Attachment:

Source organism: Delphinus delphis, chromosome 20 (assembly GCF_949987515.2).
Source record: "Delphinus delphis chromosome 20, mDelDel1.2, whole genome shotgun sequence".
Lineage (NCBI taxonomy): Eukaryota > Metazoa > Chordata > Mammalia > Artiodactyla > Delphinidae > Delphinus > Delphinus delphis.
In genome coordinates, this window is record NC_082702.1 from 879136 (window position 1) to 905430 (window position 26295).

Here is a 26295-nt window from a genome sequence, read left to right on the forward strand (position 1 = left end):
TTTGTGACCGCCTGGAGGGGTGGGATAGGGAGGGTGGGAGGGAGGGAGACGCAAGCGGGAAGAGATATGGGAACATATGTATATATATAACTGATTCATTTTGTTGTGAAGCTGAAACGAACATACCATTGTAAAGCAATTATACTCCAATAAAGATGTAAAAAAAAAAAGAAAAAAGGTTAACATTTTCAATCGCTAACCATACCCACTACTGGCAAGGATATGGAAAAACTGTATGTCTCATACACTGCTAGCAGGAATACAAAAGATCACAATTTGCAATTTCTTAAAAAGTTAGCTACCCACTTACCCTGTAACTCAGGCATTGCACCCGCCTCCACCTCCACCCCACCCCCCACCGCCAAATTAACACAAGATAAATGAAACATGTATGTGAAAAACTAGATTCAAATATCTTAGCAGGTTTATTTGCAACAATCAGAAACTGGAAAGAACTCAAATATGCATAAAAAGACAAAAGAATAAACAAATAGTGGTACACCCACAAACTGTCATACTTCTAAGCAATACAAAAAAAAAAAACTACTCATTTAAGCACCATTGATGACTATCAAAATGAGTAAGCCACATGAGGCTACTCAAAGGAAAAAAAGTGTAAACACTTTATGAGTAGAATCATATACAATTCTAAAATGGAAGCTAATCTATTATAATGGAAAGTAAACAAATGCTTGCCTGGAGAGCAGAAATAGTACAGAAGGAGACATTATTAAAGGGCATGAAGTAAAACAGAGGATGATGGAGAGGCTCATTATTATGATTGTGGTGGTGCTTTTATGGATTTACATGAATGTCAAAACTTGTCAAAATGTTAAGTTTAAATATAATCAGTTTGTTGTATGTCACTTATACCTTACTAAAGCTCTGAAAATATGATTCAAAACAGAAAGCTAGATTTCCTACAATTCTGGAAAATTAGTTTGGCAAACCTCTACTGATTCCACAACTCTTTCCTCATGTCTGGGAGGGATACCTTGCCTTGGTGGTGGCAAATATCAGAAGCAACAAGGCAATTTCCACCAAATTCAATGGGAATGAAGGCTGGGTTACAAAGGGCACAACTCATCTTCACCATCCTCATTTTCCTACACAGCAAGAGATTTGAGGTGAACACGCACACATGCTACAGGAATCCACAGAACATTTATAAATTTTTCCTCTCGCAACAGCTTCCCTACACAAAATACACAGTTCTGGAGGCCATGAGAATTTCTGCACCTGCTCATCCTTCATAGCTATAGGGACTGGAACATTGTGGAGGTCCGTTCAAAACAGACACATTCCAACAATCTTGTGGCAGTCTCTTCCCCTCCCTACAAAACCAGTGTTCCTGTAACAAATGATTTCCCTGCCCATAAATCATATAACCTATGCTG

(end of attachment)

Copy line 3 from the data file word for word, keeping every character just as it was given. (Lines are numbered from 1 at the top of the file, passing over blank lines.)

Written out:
Lineage (NCBI taxonomy): Eukaryota > Metazoa > Chordata > Mammalia > Artiodactyla > Delphinidae > Delphinus > Delphinus delphis.